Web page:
Skip to main content

News

Read our latest Welsh Festivals news.

The challenges of engaging young readers in Welsh will be highlighted in new Cardiff University research, commissioned by the Welsh Books Council, at the National Eisteddfod.

A study by Dr Siwan Rosser, from the School of Welsh, suggests that a majority of young readers associate reading Welsh with schoolwork and choose to read in English for pleasure.

Dr Rosser will be joined by leading names from media and publishing in Wales to discuss how to engage young audiences with storytelling across print, media and digital platforms.

Her session, in the Cardiff University tent at 13:00 on Friday 11 August, is a preview of the findings of her Review of Welsh Books for Children and Young Adults commissioned by the Welsh Books Council. The report will be published in the autumn.

Readers' experiences

Dr Rosser canvassed the opinions of young readers across Wales through an online questionnaire and focus groups.

“I found that the majority chose to read for enjoyment in English and felt reading Welsh was associated with school,” she said.

“This is in contrast to English books whose titles and authors feature regularly in high street shops, on film/television/radio and online.

“This discussion brings practitioners and producers in publishing and the media together with young readers from Anglesey to explore how to access and engage young people in reading and creativity across print, media and digital platforms.”

Cardiff University’s theme for the 2017 National Eisteddfod is Cardiff Connected – how Cardiff University and its students, staff and alumni are connected to Wales and beyond.

Are pupils who attend Welsh-medium schools in south-east Wales mostly from middle-class backgrounds and does it matter?

Siôn Llewelyn Jones, from Cardiff University’s School of Social Sciences, will examine these questions in a presentation at Cardiff University’s tent at the National Eisteddfod on Anglesey on Thursday 10 August at 16:00.

He said: “There is an assumption that as a result of school choice, the majority of students who go to Welsh-medium schools in south-east Wales are largely from privileged, middle-class backgrounds.

“I will examine whether this assumption reflects evidence on the social composition of Welsh-medium and English-medium schools.

“I will also explain how school choice contributes to the differences in the social composition of Welsh-medium and English-medium schools in south-east Wales.”

Cultural, educational and economic considerations

Mr Jones said parents were influenced by many factors when deciding whether to choose Welsh or English-medium schools including cultural, educational and economic considerations, and how they relate to the Welsh language.

While it is a complex matter to establish whether Welsh-medium schools are “middle class”, Mr Jones said the data did enable some conclusions to be drawn.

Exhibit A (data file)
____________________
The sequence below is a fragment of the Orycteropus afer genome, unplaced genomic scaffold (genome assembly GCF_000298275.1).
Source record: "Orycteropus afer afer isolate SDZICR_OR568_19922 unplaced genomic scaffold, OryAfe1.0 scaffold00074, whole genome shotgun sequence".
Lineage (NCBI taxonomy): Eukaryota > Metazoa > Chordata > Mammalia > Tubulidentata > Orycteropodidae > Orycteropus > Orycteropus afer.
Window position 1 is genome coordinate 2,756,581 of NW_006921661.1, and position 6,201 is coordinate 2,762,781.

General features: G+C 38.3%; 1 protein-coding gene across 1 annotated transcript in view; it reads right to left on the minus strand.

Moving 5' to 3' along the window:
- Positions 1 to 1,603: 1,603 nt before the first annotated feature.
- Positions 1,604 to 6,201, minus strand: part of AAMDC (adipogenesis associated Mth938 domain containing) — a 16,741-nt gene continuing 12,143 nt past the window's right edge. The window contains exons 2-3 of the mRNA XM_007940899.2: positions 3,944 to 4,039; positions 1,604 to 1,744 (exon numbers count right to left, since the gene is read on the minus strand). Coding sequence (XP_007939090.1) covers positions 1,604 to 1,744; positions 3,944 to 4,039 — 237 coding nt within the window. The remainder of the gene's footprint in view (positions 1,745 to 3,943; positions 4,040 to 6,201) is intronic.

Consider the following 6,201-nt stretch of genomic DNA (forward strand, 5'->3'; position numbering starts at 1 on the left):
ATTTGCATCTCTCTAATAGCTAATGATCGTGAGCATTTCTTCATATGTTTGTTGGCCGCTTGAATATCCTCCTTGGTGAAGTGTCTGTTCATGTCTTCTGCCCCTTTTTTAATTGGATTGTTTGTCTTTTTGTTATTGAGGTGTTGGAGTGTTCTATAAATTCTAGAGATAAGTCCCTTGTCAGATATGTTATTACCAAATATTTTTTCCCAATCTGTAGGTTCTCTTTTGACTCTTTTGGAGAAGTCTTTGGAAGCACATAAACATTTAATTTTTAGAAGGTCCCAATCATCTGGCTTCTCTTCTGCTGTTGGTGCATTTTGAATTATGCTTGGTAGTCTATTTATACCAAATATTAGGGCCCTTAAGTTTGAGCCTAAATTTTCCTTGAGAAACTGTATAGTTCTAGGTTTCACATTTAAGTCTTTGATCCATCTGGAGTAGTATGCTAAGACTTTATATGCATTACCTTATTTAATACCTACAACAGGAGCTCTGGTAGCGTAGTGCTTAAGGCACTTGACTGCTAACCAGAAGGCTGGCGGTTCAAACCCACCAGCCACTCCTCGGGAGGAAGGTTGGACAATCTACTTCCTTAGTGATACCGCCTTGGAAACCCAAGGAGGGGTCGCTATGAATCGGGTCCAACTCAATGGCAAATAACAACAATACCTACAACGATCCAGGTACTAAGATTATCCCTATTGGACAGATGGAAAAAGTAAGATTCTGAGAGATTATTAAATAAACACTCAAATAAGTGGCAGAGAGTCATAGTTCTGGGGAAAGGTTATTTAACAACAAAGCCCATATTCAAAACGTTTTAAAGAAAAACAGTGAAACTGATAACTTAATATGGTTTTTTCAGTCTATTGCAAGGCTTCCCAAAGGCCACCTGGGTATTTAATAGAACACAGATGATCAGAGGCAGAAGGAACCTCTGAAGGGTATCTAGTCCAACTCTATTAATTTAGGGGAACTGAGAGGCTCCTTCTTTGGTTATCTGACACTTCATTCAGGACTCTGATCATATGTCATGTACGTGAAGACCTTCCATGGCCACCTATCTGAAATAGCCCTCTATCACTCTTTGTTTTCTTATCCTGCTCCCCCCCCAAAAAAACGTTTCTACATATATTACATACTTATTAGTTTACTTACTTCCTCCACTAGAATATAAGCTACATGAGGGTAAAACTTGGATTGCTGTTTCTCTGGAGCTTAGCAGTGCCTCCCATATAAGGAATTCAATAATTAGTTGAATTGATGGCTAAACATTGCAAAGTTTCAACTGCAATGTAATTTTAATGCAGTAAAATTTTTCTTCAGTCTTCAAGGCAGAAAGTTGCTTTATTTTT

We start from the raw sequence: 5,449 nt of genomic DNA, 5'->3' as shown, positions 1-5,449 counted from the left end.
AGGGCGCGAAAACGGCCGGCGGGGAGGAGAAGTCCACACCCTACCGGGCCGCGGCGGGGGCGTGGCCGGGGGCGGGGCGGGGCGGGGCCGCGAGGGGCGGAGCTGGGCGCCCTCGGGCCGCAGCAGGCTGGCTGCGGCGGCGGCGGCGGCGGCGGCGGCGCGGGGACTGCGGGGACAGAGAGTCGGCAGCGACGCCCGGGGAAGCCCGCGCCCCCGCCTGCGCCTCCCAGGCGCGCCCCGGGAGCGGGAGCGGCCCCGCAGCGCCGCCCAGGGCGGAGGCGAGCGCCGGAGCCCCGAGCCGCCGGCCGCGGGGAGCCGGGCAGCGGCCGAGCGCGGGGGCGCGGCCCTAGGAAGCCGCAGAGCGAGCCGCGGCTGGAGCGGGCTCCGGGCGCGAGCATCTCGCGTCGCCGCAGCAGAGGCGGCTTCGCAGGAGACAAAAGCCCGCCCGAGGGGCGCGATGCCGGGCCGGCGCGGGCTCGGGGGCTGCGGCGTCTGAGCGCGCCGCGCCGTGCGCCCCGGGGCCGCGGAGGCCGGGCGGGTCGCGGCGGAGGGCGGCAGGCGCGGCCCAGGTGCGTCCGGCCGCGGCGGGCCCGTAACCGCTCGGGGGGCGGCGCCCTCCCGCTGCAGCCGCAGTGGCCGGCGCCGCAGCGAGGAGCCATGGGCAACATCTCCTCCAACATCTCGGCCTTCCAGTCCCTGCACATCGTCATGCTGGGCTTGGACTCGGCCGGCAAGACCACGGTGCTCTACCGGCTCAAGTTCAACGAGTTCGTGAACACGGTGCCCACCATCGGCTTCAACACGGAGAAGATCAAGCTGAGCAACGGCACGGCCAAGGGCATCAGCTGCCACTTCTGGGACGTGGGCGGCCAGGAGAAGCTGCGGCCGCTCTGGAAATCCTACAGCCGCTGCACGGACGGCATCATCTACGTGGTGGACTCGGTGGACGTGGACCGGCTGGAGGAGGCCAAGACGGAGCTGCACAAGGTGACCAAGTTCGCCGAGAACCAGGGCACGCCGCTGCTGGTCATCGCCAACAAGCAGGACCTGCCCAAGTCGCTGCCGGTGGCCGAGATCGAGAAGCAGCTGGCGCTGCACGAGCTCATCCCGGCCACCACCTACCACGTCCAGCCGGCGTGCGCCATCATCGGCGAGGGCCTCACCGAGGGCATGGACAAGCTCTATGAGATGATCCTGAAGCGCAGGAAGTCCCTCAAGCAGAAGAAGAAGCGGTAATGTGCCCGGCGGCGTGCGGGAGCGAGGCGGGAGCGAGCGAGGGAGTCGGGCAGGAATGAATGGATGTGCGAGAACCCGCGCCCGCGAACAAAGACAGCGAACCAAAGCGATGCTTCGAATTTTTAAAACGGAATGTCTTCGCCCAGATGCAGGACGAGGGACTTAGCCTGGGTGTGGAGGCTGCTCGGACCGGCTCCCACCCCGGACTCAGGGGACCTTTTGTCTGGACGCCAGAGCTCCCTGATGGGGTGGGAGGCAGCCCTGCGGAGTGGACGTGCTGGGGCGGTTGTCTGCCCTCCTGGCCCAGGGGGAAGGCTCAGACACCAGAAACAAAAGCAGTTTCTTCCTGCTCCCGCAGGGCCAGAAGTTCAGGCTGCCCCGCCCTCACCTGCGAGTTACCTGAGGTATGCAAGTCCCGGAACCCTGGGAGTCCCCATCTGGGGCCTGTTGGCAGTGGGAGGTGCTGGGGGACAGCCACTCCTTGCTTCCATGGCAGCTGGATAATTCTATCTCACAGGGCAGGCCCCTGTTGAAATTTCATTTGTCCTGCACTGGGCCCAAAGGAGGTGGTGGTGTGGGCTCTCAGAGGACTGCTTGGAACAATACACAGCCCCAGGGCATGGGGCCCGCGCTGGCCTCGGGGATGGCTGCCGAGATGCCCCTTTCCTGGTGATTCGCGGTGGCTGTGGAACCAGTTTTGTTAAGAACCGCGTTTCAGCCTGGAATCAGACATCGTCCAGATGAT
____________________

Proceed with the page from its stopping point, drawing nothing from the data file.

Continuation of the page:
“Welsh-medium schools in south-east Wales on average have lower proportions of students from the poorest households because they have on average lower percentages of students on free school meals compared to English-medium schools in south-east Wales,” he said.

He said Welsh Government and local authorities needed to develop policies to ensure that children from all social backgrounds were able to access Welsh-medium education.

Cardiff University’s theme for the 2017 National Eisteddfod is Cardiff Connected – how Cardiff University and its students, staff and alumni are connected to Wales and beyond.

See Cardiff University’s full programme here.

Welsh Assembly Member and former broadcaster Rhun ap Iorwerth will be talking about Brexit, Anglesey and the future direction of Welsh politics in a joint ITV Cymru Wales-Cardiff University session at the National Eisteddfod next week.

The Plaid Cymru AM for Anglesey will be in conversation with journalist Siôn Jenkins of ITV Cymru Wales’ current affairs programme Y Byd Ar Bedwar at the Cardiff University Pavilion on the Maes on Wednesday, 9 August (16:00). He will also be talking about his work as a politician and his previous career as a BBC journalist.

The session is part of Llais y Maes (Voice of the Maes), an initiative led by Cardiff University’s School of Journalism, Media & Cultural Studies (JOMEC) in partnership with ITV Cymru Wales, S4C and the National Eisteddfod at this year’s event in Anglesey.

Producer Iwan Roberts said: “Y Byd Ar Bedwar has been providing S4C audiences with hard-hitting current affairs reports for 35 years. It will be fascinating to hear Rhun ap Iorwerth’s views on a range of topical issues as well as learning about his background and motivations...”

Llais y Maes

Throughout Eisteddfod week, ITV Cymru Wales journalists are teaming up with Cardiff University media students and giving them the opportunity to work alongside professional journalists for a digital news service covering the festival.

Students will be drawing on the knowledge of industry professionals to create unique multi-platform content from the Maes. In conjunction with ITV Cymru Wales, the service will be led by JOMEC’s Welsh language lecturers, Sian Morgan Lloyd and Manon Edwards Ahir.

Sian said: “Llais y Maes will give students the opportunity to learn and practise new skills, establish contacts and gain an insight into the life of a working journalist.

“This year we’re delighted to have the backing of significant new industry partners, S4C and ITV Cymru Wales, along with the valuable continuing support from the National Eisteddfod...”

JOMEC alumna Glesni Euros is one of the ITV Cymru Wales team of journalists who will be supporting Llais y Maes at the Eisteddfod.

“JOMEC provided me with a vital stepping stone to my current role at ITV Cymru Wales,” said Glesni. “I’m looking forward to working with JOMEC’s enthusiastic students and lecturers to create a quality digital service from the Maes.”

Cardiff University media students will work alongside professional journalists as an exciting digital news service covering the National Eisteddfod celebrates its fifth year.